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I found a bash script that lists all files with a blank line at the beginning or end of the file.

for f in `find . -type f`; do 
  for t in head tail; do 
    $t -1 $f  |egrep '^[  ]*$' >/dev/null && echo "blank line at the $t of $f" ;
  done; 
done

I would like to pass the output to a file. I changed the echo line to:

$t -1 $f  |egrep '^[  ]*$' >/dev/null && echo "blank line at the $t of $f" > blank_lines.log

But this didn't work.

I would like to ask what the symbol && does and why the above line does not pass the output to the file.

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It's been three months since you asked the question. Please consider either marking an answer as correct or commenting on how it wasn't answered. – Kaz Dragon Apr 24 '13 at 13:53

This does not redirect output it adds another command to execute if and only if the first one succeeded. I.e command1 && command2 means execute command1 and if it is successful execute command2. Also the result of executing this statement is success if and only if both commands succeeded.

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It's a short-circuited 'and' operator. It takes no part in output redirection.

In this context, it performs the right hand side only if the left hand side succeeded. I.e. it only prints out 'blank line at the ...' if there was indeed a blank line reported by egrep.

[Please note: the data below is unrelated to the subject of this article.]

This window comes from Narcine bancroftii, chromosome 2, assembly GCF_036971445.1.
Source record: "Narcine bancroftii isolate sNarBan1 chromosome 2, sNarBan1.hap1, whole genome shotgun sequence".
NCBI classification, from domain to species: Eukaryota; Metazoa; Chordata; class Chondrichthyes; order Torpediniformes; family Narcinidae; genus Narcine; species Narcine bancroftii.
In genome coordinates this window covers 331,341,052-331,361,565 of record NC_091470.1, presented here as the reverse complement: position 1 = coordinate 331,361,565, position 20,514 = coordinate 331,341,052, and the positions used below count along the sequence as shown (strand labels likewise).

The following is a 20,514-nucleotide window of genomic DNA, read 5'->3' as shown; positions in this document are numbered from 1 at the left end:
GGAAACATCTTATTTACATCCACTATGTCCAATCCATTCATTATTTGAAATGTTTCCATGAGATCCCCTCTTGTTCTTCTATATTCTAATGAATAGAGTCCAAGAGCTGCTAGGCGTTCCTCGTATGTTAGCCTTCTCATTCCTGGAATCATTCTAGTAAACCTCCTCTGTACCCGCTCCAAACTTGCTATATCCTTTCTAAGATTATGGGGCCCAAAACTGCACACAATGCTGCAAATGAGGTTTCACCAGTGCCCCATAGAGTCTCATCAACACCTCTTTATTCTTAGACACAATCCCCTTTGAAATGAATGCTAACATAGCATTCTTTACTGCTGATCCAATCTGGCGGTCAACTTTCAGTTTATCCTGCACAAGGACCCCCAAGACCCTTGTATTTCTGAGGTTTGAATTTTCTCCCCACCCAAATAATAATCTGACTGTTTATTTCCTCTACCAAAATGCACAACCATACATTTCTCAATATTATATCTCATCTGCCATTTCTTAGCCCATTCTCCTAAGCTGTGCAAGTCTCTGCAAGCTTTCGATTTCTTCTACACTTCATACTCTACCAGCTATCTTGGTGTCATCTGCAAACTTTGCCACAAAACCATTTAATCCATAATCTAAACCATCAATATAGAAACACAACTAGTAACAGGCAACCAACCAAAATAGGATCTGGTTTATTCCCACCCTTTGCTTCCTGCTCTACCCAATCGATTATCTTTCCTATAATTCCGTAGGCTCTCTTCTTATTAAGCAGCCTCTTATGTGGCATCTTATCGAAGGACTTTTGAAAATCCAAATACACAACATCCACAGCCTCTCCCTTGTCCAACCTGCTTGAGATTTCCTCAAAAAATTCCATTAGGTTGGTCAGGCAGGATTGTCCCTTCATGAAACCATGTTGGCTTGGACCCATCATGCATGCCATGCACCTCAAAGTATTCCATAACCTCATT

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As mentioned by the other guys && is a short-circuited and operator:

command1 && command2

executes command1 and, if that command did run without errors (exit code 0) executes command2. It then returns the exit code of command2.

echo "foo" > /dev/null && echo "bar" > tmp.txt

does work, so the reason your script does not work should be something else. Perhaps try executing the

$t -1 $f  |egrep '^[  ]*$' >/dev/null && echo "blank line at the $t of $f" > blank_lines.log

line without the variables and the for loop.

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The reason the redirect doesn't work is that you used > to redirect output. This erases the file before writing the command's output to it, meaning that you'll only ever see the last thing written to it. To fix this, either use >> to append (although you may need to truncate the file at the beginning to prevent the output from multiple runs of the script accumulating), or redirect output for the entire loop.

BTW, the for ... find construct you're using to iterate over files will fail horribly if any filenames have spaces or other funny characters in them. It's much better to use find ... -print0 | while IFS= read -d $'\0' ... (and then use double-quotes around $f):

find . -type f -print0 | while IFS= read -d $'\0' f; do 
    for t in head tail; do 
        $t -1 "$f"  |egrep '^[  ]*$' >/dev/null && echo "blank line at the $t of $f"
    done
done > blank_lines.log
share|improve this answer
    
Smart man. Didn't even notice. This should solve your problem. – Dani Gehtdichnixan Jan 16 '13 at 15:58

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